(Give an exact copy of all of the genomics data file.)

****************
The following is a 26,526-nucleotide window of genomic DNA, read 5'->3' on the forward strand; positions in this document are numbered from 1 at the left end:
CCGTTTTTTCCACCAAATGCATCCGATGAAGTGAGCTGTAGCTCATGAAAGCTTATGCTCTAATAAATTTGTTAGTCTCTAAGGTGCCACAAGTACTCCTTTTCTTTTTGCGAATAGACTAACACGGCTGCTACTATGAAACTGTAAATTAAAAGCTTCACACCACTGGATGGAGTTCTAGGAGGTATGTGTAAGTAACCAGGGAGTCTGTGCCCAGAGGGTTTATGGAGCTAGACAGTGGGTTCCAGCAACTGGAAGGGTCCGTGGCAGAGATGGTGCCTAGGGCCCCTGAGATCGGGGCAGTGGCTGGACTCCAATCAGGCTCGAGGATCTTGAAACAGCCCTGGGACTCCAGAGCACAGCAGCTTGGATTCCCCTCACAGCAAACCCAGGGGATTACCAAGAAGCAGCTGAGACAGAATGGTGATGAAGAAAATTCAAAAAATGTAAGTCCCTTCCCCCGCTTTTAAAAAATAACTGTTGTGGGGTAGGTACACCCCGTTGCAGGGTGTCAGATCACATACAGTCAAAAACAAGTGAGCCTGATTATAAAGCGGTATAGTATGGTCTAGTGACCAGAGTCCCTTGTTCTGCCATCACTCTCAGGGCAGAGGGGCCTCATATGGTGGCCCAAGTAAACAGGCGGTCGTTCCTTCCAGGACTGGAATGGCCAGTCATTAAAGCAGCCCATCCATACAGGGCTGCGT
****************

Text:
The following is a 26,526-nucleotide window of genomic DNA, read 5'->3' on the forward strand; positions in this document are numbered from 1 at the left end:
CCGTTTTTTCCACCAAATGCATCCGATGAAGTGAGCTGTAGCTCATGAAAGCTTATGCTCTAATAAATTTGTTAGTCTCTAAGGTGCCACAAGTACTCCTTTTCTTTTTGCGAATAGACTAACACGGCTGCTACTATGAAACTGTAAATTAAAAGCTTCACACCACTGGATGGAGTTCTAGGAGGTATGTGTAAGTAACCAGGGAGTCTGTGCCCAGAGGGTTTATGGAGCTAGACAGTGGGTTCCAGCAACTGGAAGGGTCCGTGGCAGAGATGGTGCCTAGGGCCCCTGAGATCGGGGCAGTGGCTGGACTCCAATCAGGCTCGAGGATCTTGAAACAGCCCTGGGACTCCAGAGCACAGCAGCTTGGATTCCCCTCACAGCAAACCCAGGGGATTACCAAGAAGCAGCTGAGACAGAATGGTGATGAAGAAAATTCAAAAAATGTAAGTCCCTTCCCCCGCTTTTAAAAAATAACTGTTGTGGGGTAGGTACACCCCGTTGCAGGGTGTCAGATCACATACAGTCAAAAACAAGTGAGCCTGATTATAAAGCGGTATAGTATGGTCTAGTGACCAGAGTCCCTTGTTCTGCCATCACTCTCAGGGCAGAGGGGCCTCATATGGTGGCCCAAGTAAACAGGCGGTCGTTCCTTCCAGGACTGGAATGGCCAGTCATTAAAGCAGCCCATCCATACAGGGCTGCGT